EUGENE, Ore. (release) -- The first track & field athlete with Tennessee ties has punched her ticket to London for the Olympic Games. Former Lady Vol Tianna Madison earned a trip by taking second in the women’s 100-meter dash Saturday at the U.S. Olympic Trials at Hayward Field.
Madison, who won an IAAF World Championship in the long jump as a sophomore at UT in 2005 before turning pro, punctuated her rise to world-class status in the sprints with a silver-medal performance at the U.S. Trials. Her time of 10.96 seconds will send her to her initial Olympiad, where she’ll be the first Lady Vol to compete in the 100 meters since Alice Annum did so for Ghana in 1972.
Former Vol Chris Helwick came up short of qualifying for his first Olympics, but his score of 7,744 points produced a career-best finish of fifth at the Olympic Trials after placing seventh in 2008. Helwick’s top effort of day two came in the javelin throw, where he won that event with a fling of 224-3 to accumulate 865 points. He added fifth-place finishes in the discus (143-1, 738 pts.), pole vault (16-0 3/4, 880 pts.) and 1500m (4:33.85, 720 pts.) and was 14th in the 110m hurdles (15.30, 814 pts.).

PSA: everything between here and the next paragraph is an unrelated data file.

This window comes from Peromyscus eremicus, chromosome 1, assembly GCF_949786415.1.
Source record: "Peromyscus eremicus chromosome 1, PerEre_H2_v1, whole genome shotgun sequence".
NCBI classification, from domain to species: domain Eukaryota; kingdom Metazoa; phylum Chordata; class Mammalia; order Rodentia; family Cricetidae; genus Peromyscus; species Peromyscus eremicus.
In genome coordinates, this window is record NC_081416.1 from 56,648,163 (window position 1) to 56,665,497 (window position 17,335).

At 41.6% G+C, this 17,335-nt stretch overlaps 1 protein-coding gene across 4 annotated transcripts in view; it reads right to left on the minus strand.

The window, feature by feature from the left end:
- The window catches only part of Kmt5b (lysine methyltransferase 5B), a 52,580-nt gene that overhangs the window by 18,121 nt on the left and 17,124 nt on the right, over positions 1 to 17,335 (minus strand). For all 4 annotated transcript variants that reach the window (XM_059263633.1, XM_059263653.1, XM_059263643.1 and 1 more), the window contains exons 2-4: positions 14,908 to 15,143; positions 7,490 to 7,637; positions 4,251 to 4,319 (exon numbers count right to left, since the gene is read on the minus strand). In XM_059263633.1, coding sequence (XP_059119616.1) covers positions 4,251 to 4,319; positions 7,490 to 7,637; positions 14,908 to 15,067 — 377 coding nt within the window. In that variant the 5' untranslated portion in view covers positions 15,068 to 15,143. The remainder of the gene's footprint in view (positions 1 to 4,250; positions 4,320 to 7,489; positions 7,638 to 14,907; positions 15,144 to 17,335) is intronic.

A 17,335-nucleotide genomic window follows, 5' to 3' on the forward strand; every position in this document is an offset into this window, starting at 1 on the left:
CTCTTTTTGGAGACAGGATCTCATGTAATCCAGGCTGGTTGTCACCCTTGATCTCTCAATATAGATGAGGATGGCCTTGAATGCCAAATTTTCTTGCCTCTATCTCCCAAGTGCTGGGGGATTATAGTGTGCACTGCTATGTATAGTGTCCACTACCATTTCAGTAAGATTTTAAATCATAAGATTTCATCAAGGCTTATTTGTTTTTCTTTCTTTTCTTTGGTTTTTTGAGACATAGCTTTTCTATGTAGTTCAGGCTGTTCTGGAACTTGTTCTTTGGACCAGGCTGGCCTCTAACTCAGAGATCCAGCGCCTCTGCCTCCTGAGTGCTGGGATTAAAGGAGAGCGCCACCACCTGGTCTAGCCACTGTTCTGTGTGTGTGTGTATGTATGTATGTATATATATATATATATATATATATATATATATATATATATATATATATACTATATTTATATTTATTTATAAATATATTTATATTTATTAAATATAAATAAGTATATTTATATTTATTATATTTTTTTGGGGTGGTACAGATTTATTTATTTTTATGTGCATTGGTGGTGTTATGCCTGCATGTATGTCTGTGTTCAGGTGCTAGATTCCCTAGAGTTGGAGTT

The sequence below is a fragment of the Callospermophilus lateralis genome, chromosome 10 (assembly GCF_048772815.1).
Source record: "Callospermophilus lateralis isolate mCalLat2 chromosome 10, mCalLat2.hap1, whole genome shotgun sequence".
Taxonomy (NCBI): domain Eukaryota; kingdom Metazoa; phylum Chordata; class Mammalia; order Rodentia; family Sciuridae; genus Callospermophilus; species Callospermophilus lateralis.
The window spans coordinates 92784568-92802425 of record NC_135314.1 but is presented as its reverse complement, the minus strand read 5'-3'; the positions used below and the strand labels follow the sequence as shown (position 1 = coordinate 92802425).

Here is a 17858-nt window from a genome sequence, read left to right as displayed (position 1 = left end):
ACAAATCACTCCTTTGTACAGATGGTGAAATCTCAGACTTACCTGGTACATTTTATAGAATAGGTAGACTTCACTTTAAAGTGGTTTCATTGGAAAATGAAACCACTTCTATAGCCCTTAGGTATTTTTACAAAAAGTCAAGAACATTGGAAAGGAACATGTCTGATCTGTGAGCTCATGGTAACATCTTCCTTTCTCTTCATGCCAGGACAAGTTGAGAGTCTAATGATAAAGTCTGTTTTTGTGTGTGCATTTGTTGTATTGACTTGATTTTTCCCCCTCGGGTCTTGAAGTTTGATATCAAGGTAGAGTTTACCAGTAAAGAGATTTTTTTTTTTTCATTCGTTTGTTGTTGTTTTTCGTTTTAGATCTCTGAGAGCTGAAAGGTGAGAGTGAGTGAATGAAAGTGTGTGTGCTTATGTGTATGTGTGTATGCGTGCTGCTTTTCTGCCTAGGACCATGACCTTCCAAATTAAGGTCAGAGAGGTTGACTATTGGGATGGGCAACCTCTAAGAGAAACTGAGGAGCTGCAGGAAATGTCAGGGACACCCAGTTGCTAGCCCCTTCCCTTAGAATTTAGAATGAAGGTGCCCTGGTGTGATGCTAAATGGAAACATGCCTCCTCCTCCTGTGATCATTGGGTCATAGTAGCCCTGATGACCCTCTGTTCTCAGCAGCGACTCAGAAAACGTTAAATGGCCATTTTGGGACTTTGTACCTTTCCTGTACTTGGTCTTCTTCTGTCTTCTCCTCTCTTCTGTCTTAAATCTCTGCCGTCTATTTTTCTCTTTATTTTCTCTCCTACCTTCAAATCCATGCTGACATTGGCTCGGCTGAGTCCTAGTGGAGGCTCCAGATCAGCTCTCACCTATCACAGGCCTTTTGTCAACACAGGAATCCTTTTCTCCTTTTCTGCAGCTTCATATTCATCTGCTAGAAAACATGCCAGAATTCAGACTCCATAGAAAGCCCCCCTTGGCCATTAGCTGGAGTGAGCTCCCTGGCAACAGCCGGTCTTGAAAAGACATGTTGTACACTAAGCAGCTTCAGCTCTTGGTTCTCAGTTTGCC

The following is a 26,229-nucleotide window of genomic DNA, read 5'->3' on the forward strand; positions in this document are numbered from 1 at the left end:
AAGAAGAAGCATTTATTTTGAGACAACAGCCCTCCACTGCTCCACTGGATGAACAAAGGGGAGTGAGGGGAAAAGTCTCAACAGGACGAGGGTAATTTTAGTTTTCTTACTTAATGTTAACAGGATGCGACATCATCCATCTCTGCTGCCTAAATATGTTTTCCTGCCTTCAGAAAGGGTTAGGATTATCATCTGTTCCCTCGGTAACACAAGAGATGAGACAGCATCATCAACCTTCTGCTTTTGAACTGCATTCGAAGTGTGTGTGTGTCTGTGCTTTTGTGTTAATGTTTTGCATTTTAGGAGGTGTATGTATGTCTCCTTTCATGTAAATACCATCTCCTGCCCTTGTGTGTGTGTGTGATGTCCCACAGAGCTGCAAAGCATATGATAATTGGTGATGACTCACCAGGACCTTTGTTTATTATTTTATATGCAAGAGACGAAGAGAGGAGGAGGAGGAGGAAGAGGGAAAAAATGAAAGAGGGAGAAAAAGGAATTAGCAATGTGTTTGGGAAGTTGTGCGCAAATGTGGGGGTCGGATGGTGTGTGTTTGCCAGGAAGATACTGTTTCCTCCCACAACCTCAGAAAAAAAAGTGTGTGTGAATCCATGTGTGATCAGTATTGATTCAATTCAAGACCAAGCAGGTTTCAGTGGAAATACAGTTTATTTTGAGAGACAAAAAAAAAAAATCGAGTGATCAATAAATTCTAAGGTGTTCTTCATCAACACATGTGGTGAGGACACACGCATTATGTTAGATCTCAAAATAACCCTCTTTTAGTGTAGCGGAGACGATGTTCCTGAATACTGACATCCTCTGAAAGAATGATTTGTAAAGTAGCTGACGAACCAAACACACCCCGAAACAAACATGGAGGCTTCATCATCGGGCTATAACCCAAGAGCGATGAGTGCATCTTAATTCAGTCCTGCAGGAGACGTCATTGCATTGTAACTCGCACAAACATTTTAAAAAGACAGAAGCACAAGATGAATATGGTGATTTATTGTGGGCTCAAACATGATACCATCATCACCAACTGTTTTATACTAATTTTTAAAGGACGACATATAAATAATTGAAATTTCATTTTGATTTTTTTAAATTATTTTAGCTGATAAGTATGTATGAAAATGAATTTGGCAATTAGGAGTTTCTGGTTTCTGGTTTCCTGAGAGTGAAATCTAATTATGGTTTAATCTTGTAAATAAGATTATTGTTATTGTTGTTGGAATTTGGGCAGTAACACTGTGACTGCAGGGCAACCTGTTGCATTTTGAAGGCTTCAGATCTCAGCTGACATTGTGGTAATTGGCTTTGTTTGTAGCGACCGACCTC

The Tennessee program also advanced two runners to the finals in their events and another to the semifinal round. All three are former Big Orange standouts.
In the women’s 800-meter semifinals, Phoebe Wright put herself into position to earn an Olympic berth. Running in heat one, the former Lady Vol covered the two laps in 2:00.88 to finish third in that race and move to Monday’s final at 9:50 p.m. Eastern time with the fifth-best clocking of the round.
DeeDee Trotter followed suit in the 400m dash. The former Lady Vol finished second in heat one in 51.23, which ranked fourth-best of the advancers. On Sunday at 7:35 p.m. ET, Trotter will try to make her third U.S. Olympic Team. She was a gold medalist in the 4x400m relay in 2004 and finished fifth in the 400m that season as well.
In the first round of the men’s 100m dash, former Vol Justin Gatlin continued his return to prominence in the sprint world. He easily claimed heat five in 9.90 seconds, his second fastest time of the year, posting the only sub-10-second readout en route to a berth in Sunday’s semifinal round. He’ll race at 5:30 p.m. ET. The final would be later Sunday at 7:48 p.m. ET.
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